So ten-year-old Maria, orphaned mistress of Malplaquet, discovers the secret of her deteriorating estate: on a deserted island at its far corner, in the temple long ago nicknamed Mistress Masham’s Repose, live an entire community of people — ‘The People’, as they call themselves—all only inches tall. With the help of her only friend—the absurdly erudite Professor—Maria soon learns that this settlement is no less than the kingdom of Lilliput (first seen in Gulliver’s Travels) in exile. Safely hidden for centuries, the Lilliputians are at first endangered by Maria’s well-meaning but clumsy attempts to make their lives easier, but their situation grows truly ominous when they are discovered by Maria’s greedy guardians, who look at The People and see only a bundle of money.
258 pages with a reading time of ~4 hours (64676 words), and first published in 1946. This DRM-Free edition published by epubBooks, 2018.
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Maria was ten years old. She had dark hair in two pigtails, and brown eyes the color of marmite, but more shiny. She wore spectacles for the time being, though she would not have to wear them always, and her nature was a loving one. She was one of those tough and friendly people who do things first and think about them afterward. When she met cows, however, she did not like to be alone with them, and there were other dangers, such as her governess, from which she would have liked to have had a protector. Her main accomplishment was that she enjoyed music, and played the piano well. Perhaps it was because her ear was good that she detested loud noises, and dreaded the fifth of November. This, however, with the cows, was her only weakness, and she was said to be good at games.
Unfortunately she was an orphan, which made her difficulties more complicated than they were with other people. She lived in an enormous house in the wilds of Northamptonshire, which was about four times longer than Buckingham Palace, but was falling down. It had been built by one of her ducal ancestors who had been a friend of the poet Pope’s, and it was surrounded by Vistas, Obelisks, Pyramids, Columns, Temples, Rotundas, and Palladian Bridges, which had been built in honor of General Wolfe, Admiral Byng, the Princess Amelia, and others of the same kidney. Maria’s parents had made a desperate attempt to keep the grounds in order. They had been killed in an accident, however, and after that there had been no money left, not even enough to live on respectably in a boarding-house, somewhere else. The Rates and so on had used up all the available income, and nobody could be persuaded to buy the place for a school nor for a hospital. Consequently she and her governess had to sleep in two bedrooms which still had a bit of roof over them, the governess using one of the smaller drawing rooms to live in, and they had a cook to look after them, who dwelt in the kitchen. It is literally true that this cook had a bicycle in the basement corridor, which she used to ride along the corridor, when she had to answer the bell.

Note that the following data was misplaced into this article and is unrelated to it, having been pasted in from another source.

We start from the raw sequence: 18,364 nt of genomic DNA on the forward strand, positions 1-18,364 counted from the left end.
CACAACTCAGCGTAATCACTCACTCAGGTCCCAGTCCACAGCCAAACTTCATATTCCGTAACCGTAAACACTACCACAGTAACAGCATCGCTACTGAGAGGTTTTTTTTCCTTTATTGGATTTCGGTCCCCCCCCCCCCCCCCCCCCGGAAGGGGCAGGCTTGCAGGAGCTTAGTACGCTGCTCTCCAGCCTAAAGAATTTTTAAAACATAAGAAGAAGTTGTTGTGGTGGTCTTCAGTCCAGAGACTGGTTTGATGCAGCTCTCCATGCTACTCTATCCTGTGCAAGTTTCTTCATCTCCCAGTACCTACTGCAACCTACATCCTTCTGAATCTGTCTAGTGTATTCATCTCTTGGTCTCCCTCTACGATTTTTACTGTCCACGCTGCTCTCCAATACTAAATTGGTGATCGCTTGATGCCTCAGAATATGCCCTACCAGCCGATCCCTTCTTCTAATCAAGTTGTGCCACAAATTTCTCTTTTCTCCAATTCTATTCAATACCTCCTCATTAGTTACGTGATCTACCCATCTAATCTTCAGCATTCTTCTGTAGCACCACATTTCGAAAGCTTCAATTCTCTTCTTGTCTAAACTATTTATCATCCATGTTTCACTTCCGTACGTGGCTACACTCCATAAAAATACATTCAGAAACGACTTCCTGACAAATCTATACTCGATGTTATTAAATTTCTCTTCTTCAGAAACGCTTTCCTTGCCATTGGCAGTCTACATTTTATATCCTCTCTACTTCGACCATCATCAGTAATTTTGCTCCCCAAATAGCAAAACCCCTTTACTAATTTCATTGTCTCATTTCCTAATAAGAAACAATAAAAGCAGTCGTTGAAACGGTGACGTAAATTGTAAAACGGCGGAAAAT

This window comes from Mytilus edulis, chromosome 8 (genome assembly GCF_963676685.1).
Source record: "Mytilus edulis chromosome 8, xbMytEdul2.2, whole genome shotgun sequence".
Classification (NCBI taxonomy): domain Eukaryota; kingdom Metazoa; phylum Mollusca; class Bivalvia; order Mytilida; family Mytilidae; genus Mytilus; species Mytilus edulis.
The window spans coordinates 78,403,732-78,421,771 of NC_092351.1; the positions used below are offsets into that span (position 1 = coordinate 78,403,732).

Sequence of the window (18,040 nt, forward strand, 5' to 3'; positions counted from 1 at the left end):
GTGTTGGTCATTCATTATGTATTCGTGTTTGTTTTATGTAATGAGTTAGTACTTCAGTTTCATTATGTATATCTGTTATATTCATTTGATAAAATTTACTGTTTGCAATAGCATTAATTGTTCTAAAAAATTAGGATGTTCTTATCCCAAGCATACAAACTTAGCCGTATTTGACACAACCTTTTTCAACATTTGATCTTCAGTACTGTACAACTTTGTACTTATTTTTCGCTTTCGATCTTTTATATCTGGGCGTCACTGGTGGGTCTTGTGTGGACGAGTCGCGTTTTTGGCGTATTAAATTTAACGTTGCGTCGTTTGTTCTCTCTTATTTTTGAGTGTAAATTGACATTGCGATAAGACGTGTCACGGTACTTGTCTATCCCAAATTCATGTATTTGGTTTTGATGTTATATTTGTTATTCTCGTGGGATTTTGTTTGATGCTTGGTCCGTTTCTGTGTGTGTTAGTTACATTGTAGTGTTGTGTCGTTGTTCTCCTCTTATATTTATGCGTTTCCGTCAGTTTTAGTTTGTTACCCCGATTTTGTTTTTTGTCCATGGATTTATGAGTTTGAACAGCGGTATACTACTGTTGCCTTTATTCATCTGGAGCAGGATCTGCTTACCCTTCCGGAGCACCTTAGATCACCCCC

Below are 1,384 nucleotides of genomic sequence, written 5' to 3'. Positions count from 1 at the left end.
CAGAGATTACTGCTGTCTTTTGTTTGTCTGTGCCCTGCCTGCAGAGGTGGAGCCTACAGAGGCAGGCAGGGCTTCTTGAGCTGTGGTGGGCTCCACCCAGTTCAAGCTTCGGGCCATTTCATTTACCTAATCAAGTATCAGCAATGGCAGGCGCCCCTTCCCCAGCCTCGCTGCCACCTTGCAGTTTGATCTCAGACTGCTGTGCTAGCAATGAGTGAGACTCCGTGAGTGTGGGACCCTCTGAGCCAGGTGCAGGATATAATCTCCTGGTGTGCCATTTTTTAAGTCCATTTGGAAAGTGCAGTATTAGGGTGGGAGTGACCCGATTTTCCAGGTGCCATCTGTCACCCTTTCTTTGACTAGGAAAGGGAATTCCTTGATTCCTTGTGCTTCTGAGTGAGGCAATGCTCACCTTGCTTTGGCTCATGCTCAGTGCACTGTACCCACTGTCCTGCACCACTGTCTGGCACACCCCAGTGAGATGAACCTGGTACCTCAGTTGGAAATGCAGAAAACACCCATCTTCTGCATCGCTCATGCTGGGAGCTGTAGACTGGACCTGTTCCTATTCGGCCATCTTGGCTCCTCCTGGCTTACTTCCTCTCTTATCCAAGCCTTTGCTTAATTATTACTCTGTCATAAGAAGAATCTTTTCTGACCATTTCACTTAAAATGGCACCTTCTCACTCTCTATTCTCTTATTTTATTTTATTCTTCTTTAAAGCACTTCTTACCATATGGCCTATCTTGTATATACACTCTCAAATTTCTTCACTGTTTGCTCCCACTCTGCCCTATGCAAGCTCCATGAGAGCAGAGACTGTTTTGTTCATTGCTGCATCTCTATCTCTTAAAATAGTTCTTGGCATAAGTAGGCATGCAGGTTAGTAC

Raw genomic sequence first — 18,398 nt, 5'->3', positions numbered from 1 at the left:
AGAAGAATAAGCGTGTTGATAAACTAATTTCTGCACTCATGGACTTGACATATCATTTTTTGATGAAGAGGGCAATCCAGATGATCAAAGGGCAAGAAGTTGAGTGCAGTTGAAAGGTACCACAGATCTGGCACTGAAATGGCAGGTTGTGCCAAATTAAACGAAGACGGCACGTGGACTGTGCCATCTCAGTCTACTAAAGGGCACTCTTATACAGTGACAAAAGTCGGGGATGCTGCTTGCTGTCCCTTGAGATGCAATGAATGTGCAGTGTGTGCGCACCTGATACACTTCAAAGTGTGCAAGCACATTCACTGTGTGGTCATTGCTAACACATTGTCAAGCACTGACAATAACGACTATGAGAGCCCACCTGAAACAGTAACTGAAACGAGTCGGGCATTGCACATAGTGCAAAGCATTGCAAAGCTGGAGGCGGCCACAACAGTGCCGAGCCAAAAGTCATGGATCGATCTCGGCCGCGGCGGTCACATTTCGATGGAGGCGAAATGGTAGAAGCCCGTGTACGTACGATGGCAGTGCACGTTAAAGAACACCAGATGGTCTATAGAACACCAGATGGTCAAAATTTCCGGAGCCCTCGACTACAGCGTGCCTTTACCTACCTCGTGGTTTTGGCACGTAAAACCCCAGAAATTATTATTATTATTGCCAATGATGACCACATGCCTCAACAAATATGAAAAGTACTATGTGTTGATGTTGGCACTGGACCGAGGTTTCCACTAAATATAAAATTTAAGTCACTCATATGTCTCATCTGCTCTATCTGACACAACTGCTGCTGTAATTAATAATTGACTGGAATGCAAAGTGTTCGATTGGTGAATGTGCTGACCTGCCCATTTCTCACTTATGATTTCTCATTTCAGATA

The house had 365 windows, all broken but six, 52 state bedrooms, and 12 company rooms. It was called Malplaquet.
Maria’s governess was a Miss Brown. She had been appointed by the local vicar, who was Maria’s guardian. Both the Vicar and the governess were so repulsive that it is difficult to write about them fairly.
The Vicar was 5 ft. 7 ins. in height, and looked as if he were fifty years old. His face was red, with hundreds of little veins of a purple color, because he suffered either from blood pressure or from a weak heart or from both. It was difficult to see his eyes, partly because they were of the same general color as the rest of his face, and partly because he wore thick spectacles, behind which they lurked like oysters. His hair was parted in the middle and brushed flat. He had rather pouting bluish lips, and he walked upright and slow, giving a faint humming noise from the back of his nose, like a bee. He had been a housemaster in a public school before he got the job as Maria’s guardian, and his only pleasure then had been in caning the boys–but he had not been able to do so much of this as he would have liked to do, owing to his heart. His name was Mr. Hater. He was a bachelor. It was suspicious that he had a Rolls-Royce, and spent much of his time in London, while Maria had to live in the ruined house on sago and other horrors.